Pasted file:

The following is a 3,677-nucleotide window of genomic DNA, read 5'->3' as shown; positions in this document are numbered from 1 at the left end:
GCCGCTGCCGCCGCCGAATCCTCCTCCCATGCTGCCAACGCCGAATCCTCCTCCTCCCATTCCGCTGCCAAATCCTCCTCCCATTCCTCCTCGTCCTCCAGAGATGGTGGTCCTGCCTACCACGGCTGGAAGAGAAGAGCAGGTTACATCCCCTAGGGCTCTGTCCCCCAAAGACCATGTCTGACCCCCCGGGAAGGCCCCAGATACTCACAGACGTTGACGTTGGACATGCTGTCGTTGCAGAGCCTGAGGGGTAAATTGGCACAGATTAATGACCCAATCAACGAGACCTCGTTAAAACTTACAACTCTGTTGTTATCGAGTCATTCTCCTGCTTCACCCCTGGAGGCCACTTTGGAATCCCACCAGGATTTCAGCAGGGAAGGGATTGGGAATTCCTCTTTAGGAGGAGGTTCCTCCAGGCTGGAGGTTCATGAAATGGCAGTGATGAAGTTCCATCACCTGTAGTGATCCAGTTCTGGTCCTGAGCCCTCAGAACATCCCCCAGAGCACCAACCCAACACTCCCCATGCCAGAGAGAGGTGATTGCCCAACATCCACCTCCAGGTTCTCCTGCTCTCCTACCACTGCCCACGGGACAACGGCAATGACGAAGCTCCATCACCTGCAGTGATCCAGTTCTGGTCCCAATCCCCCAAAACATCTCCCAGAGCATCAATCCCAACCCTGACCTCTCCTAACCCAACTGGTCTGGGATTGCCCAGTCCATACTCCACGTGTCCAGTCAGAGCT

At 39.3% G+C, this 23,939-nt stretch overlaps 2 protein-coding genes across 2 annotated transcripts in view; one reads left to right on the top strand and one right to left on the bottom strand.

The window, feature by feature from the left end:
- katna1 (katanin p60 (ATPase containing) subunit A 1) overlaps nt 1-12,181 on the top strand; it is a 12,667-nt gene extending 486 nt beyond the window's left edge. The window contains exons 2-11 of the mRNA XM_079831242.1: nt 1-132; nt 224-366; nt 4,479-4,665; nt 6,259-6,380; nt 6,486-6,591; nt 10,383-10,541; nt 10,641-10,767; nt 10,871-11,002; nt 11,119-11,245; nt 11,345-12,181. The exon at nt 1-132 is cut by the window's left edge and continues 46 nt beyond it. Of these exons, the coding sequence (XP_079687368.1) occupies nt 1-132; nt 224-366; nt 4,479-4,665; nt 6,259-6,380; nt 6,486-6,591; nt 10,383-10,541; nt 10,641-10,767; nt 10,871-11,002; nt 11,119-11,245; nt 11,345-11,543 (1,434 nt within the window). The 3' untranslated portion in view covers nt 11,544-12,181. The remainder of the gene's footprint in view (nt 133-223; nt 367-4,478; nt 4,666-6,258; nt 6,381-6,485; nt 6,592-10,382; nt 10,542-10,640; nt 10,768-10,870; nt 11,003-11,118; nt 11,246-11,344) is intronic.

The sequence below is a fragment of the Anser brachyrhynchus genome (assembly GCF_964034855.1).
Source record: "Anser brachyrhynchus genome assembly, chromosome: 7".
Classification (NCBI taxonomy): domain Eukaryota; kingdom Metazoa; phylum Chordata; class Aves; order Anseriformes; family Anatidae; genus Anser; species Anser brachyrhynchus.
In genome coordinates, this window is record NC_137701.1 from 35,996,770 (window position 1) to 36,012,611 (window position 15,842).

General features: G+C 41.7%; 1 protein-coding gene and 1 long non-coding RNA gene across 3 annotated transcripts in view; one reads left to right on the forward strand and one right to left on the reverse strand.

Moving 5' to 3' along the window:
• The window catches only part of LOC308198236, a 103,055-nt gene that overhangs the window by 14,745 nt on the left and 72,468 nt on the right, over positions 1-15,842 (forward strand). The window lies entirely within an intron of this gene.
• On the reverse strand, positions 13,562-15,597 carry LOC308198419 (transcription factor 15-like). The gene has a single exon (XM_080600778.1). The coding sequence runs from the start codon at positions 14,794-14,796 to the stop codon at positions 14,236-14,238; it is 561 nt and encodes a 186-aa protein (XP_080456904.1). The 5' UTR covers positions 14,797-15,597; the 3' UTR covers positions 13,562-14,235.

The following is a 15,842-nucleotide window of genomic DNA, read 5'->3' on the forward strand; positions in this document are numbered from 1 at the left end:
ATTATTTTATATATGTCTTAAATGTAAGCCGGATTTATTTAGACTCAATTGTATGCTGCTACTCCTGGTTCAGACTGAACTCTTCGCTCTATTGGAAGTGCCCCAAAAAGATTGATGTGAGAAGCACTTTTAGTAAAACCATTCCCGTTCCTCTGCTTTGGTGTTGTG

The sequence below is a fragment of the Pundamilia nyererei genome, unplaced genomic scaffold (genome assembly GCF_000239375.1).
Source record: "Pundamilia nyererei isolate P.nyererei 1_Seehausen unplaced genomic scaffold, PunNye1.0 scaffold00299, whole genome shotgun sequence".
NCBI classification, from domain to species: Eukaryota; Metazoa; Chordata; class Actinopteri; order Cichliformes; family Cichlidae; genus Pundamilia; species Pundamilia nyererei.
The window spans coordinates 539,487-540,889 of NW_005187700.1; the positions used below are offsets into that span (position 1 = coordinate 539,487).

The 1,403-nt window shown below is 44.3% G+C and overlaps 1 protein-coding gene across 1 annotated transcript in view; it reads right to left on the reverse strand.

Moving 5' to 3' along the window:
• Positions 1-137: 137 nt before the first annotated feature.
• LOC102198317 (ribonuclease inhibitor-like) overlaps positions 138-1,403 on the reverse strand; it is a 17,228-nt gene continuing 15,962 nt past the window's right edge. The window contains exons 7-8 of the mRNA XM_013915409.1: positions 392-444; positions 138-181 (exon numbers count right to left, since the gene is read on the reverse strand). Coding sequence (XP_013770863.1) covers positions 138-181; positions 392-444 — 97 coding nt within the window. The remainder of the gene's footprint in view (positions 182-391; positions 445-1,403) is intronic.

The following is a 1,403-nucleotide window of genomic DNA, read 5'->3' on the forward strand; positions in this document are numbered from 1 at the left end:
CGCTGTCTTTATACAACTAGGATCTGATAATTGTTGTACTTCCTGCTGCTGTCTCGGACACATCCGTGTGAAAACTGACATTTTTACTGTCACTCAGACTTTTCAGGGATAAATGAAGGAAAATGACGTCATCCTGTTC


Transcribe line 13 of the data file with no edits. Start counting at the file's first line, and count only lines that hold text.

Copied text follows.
• On the reverse strand, positions 13,562-15,597 carry LOC308198419 (transcription factor 15-like). The gene has a single exon (XM_080600778.1). The coding sequence runs from the start codon at positions 14,794-14,796 to the stop codon at positions 14,236-14,238; it is 561 nt and encodes a 186-aa protein (XP_080456904.1). The 5' UTR covers positions 14,797-15,597; the 3' UTR covers positions 13,562-14,235.